Praise in Ezra's Day -- Then from the assembled throng [during the Feast of Trumpets in Ezra's time after the rebuilding of Jerusalem's wall], as they stood with outstretched hands toward heaven, there arose the song: "Blessed be Thy glorious name, which is exalted above all blessing and praise. Thou, even Thou, art Lord alone; Thou hast made heaven, the heaven of heavens, with all their host, the earth, and all things that are therein, the seas, and all that is therein, and Thou preservest them all; and the host of heaven worshippeth Thee" [Neh. 9:5, 6]. The song of praise ended, the leaders of the congregation related the history of Israel, showing how great had been God's goodness toward them, and how great their ingratitude.-- PK 666.

Songs on Journeys to Jerusalem -- The journey to Jerusalem [when Jewish families attended the feasts], in the simple, patriarchal style, amidst the beauty of the springtime, the richness of midsummer, or the ripened glory of autumn, was a delight. With offerings of gratitude they came, from the man of white hairs to the little child, to meet with God in His holy habitation. As they journeyed, the experiences of the past, the stories that both old and young still love so well, were recounted to the Hebrew children. The songs that had cheered the wilderness wandering were sung. God's commandments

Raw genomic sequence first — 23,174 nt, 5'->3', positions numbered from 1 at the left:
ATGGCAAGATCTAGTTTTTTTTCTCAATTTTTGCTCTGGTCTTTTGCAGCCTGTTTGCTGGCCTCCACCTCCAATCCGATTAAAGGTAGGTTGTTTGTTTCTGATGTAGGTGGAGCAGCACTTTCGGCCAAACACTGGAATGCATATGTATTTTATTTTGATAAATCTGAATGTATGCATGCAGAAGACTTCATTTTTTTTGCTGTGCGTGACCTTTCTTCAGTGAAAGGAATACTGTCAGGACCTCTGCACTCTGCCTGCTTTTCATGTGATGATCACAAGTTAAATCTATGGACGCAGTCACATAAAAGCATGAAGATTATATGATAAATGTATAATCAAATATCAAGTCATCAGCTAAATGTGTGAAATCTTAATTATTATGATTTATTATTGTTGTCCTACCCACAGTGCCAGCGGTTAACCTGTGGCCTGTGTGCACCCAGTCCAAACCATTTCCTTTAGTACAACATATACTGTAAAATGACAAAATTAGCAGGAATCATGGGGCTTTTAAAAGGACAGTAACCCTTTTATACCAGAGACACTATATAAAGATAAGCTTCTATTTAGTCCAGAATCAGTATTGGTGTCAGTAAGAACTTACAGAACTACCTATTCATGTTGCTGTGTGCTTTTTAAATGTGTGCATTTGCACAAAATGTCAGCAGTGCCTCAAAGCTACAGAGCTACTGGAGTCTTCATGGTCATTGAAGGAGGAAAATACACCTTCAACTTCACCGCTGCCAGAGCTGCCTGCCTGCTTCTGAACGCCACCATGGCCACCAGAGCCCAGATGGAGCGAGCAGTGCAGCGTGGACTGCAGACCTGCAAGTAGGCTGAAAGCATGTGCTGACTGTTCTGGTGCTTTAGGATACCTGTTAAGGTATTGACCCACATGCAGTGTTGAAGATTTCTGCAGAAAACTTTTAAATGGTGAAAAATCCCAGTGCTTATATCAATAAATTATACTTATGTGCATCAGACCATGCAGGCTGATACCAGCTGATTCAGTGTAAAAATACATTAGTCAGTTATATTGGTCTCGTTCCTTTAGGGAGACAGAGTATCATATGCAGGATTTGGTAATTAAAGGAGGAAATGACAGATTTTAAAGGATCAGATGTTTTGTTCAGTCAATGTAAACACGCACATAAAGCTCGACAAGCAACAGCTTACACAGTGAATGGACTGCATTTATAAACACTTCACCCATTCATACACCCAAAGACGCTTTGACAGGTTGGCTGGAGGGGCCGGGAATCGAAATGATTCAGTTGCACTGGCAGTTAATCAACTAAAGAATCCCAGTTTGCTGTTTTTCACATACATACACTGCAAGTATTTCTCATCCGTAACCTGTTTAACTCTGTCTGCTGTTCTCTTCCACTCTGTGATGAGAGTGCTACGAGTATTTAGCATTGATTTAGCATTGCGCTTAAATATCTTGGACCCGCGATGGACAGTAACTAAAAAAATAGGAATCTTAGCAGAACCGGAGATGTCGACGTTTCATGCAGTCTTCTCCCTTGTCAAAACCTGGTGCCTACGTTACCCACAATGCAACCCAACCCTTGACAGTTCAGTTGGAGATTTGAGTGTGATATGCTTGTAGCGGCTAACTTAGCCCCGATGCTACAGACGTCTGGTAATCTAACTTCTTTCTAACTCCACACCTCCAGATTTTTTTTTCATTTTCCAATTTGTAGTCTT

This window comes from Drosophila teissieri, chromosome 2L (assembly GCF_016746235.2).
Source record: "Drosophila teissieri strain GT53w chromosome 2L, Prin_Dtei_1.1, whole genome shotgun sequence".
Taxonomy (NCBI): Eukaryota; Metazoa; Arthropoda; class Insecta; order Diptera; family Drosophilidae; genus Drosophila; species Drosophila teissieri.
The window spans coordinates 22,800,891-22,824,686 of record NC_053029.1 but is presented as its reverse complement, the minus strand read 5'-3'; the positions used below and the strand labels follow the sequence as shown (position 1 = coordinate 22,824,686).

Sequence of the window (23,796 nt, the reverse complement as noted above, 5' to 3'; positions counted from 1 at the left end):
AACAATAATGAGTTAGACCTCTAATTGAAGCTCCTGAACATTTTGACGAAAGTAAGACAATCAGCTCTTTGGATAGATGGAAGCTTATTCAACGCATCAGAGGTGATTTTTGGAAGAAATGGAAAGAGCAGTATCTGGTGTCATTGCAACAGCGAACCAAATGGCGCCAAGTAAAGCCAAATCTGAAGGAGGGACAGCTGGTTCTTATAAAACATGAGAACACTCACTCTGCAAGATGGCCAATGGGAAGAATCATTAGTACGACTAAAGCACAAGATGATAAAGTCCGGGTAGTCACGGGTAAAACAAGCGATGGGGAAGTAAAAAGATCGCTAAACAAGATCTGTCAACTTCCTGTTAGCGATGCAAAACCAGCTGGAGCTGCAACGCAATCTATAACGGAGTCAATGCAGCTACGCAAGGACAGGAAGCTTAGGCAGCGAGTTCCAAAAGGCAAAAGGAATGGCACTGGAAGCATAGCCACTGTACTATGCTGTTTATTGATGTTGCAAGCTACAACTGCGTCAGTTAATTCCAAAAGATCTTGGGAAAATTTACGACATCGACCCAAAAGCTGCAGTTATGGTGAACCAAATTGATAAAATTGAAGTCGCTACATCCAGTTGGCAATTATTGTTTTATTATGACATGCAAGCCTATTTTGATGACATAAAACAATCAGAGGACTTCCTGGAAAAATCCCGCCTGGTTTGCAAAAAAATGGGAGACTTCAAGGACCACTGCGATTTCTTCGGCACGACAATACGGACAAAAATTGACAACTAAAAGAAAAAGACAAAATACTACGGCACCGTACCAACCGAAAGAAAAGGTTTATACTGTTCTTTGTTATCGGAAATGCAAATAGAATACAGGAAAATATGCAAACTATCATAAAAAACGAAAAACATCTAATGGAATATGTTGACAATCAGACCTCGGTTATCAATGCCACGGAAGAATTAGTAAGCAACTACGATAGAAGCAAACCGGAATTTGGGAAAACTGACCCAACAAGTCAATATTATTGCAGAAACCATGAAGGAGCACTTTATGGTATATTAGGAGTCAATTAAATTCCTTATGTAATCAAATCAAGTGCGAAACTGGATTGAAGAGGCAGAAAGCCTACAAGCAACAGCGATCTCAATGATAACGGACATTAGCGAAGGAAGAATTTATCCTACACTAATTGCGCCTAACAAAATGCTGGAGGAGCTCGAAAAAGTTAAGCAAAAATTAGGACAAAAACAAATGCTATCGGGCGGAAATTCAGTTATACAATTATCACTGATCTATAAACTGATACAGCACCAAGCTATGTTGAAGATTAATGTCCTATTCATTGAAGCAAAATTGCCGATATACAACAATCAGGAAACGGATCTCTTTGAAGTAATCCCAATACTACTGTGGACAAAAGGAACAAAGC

were chanted, and, bound up with the blessed influences of nature and of kindly human association, they were forever fixed in the memory of many a child and youth.-- Ed 42.

Music at the Feast of Tabernacles -- With sacred song and thanksgiving the worshippers celebrated this occasion. A little before the feast was the Day of Atonement, when, after confession of their sins, the people were declared to be at peace with Heaven. Thus the way was prepared for the rejoicing of the feast. "O give thanks unto the Lord; for He is good: for His mercy endureth forever" (Ps. 106:1) rose triumphantly, while all kinds of music, mingled with shouts of hosanna, accompanied the united singing.

The temple was the centre of the universal joy. Here was the pomp of the sacrificial ceremonies. Here, ranged on either side of the white marble steps of the sacred building, the choir of Levites led the service of song. The multitude of worshippers, waving their branches of palm and myrtle, took up the strain, and echoed the chorus; and again the melody was caught up by voices near and afar off, till the encircling hills were vocal with praise.